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About the Fossil Fuel Terminal Project

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Purpose, background, timeline, and contact information for the Fossil Fuel Terminal Zoning Amendments project.
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Project purpose

The Fossil Fuel Terminal Zoning Amendments restrict the development of new and expansion of storage tank capacity at existing bulk fossil fuel terminals. 

These code changes restrict development and expansion of bulk fossil fuel terminals. 

  • Bulk fossil fuel terminals are characterized by (a) marine, railroad, or pipeline transport access and (b) either storage capacity exceeding 2 million gallons or transloading facilities (such as rail-to-ship loading) 

  • Fossil fuels include petroleum products (such as crude oil and gasoline), coal, natural gas, and propane, and methanol, which is produced from natural gas.   

  • No new bulk fossil fuel terminals are allowed. 

The existing bulk fossil fuel terminals in Portland are “limited uses” that can continue to operate. Expansion of fossil fuel storage tank capacity at these existing terminals is prohibited with limited exceptions. 

Project background

Why is this important?

  • Climate action goals – Fossil fuels are major contributors to climate change and pollution. The City’s Climate Action Plan seeks to reduce greenhouse gas emissions, with fossil fuels being the largest source of emissions. 

  • Public safety and environmental protection – Several recent accidents involving fossil fuel distribution across the nation highlight public safety risks in cities and environmental risks along rivers. Most of Portland’s industrial areas, where the fossil fuel terminals are located, have moderate to high liquefaction susceptibility in a major earthquake. The zoning code changes limit the future risk in the event of a potential catastrophe.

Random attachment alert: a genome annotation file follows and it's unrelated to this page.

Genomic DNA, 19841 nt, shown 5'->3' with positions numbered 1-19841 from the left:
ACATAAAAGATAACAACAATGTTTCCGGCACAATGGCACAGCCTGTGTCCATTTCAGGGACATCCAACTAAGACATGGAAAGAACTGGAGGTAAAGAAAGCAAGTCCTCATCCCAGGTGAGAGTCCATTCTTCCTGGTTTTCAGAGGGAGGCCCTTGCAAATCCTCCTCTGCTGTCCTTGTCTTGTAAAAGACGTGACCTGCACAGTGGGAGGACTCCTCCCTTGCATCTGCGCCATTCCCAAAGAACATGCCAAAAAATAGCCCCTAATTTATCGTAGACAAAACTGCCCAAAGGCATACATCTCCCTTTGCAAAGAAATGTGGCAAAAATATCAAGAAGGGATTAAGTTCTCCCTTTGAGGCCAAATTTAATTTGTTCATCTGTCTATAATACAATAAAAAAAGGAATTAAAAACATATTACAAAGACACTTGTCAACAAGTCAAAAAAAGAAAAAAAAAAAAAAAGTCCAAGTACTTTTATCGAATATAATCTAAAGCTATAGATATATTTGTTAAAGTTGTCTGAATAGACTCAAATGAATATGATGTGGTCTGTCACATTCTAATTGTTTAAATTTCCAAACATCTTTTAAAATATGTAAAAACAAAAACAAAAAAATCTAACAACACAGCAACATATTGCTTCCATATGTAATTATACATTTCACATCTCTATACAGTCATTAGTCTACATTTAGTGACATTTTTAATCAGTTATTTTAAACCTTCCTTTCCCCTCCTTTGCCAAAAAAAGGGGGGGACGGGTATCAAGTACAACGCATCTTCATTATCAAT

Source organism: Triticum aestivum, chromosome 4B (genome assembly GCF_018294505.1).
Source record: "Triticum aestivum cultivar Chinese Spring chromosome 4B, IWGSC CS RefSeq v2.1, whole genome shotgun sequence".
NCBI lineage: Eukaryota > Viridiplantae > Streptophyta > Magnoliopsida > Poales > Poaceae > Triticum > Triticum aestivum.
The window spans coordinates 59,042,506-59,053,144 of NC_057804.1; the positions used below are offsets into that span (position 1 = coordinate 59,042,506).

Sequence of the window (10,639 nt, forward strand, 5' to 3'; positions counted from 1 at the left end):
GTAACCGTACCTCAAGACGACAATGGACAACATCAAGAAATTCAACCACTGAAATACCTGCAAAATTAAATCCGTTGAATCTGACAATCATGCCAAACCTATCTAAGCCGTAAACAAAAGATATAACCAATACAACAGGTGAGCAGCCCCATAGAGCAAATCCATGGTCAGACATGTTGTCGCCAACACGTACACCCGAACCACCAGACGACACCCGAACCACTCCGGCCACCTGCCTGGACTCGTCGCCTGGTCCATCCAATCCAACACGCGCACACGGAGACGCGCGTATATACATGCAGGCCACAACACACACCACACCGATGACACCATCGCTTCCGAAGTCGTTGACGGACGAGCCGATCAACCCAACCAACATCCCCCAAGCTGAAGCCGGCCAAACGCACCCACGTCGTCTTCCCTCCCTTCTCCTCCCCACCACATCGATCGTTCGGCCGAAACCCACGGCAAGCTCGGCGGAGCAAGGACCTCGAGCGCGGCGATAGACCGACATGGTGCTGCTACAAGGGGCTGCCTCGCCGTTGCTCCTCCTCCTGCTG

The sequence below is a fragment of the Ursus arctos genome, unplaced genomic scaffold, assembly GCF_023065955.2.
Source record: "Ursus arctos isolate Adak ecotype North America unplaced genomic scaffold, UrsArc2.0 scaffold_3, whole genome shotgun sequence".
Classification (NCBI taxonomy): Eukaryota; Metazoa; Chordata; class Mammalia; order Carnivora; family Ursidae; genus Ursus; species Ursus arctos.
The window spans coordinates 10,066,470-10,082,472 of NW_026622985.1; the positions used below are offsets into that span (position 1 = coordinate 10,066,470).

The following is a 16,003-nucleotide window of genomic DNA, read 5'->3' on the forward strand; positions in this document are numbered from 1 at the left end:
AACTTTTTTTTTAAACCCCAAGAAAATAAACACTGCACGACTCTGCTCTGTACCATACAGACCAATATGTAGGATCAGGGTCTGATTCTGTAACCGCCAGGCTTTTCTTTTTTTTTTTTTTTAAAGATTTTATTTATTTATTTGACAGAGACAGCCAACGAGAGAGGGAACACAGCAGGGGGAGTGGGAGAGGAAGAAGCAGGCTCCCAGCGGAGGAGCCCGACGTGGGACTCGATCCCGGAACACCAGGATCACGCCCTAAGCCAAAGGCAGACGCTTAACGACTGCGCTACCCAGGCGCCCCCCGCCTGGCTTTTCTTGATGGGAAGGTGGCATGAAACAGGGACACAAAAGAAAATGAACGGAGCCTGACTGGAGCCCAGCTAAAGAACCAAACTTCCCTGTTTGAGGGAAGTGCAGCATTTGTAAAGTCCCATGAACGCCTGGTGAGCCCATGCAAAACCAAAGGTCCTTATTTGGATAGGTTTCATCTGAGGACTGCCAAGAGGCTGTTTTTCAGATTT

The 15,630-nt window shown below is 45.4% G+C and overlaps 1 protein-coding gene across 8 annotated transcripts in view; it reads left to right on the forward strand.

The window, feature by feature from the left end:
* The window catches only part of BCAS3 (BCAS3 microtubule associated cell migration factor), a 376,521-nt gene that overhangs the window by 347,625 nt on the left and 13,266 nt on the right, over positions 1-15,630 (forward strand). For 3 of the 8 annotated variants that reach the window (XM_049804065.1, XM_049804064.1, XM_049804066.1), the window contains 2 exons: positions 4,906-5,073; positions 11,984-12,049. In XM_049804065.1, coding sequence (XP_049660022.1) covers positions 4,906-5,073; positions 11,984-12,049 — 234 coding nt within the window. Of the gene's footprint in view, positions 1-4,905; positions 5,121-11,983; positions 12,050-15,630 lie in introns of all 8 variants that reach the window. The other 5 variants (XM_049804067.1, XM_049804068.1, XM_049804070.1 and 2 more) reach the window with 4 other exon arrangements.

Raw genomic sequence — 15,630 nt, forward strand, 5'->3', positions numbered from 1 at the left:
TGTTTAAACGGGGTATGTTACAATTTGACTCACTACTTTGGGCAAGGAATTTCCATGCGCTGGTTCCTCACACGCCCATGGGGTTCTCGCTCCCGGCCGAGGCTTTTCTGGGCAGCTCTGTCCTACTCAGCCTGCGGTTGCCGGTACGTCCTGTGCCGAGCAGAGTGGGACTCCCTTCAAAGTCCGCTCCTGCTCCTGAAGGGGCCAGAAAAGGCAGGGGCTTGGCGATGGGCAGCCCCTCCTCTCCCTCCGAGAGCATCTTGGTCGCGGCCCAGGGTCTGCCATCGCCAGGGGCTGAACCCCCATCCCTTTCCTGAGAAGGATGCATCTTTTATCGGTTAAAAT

• Oregon’s industrial center – Portland is Oregon’s largest, most diverse distribution hub, and existing Portland petroleum terminals handle more than 90 percent of fossil fuel consumed in Oregon and Southwest Washington. The code changes restrict the expansion of the existing facilities in Portland, but allow these terminals to continue to operate and reinvest in safer facilities as Oregon transitions away from fossil fuels to more renewable energy sources. 

Project steps and timeline

City Council voted to adopt the ordinance on December 18, 2019. The ordinance was appealed to Land Use Board of Appeal (LUBA) by the Western States Petroleum Association, Portland Business Alliance, Oregon Business and Industry, and Columbia Pacific Building Trades Council.

LUBA has remanded the case back to City Council for additional findings and policy interpretations. BPS is working to determine what additional evidence is needed to address these issues before returning to City Council for re-consideration.

Past Events

When Council reconvenes, there may be amendments to this ordinance. If, at that time, Council determines additional public testimony is warranted for any proposed amendments, Council may re-open the record for the limited purpose of testimony on the amendments.
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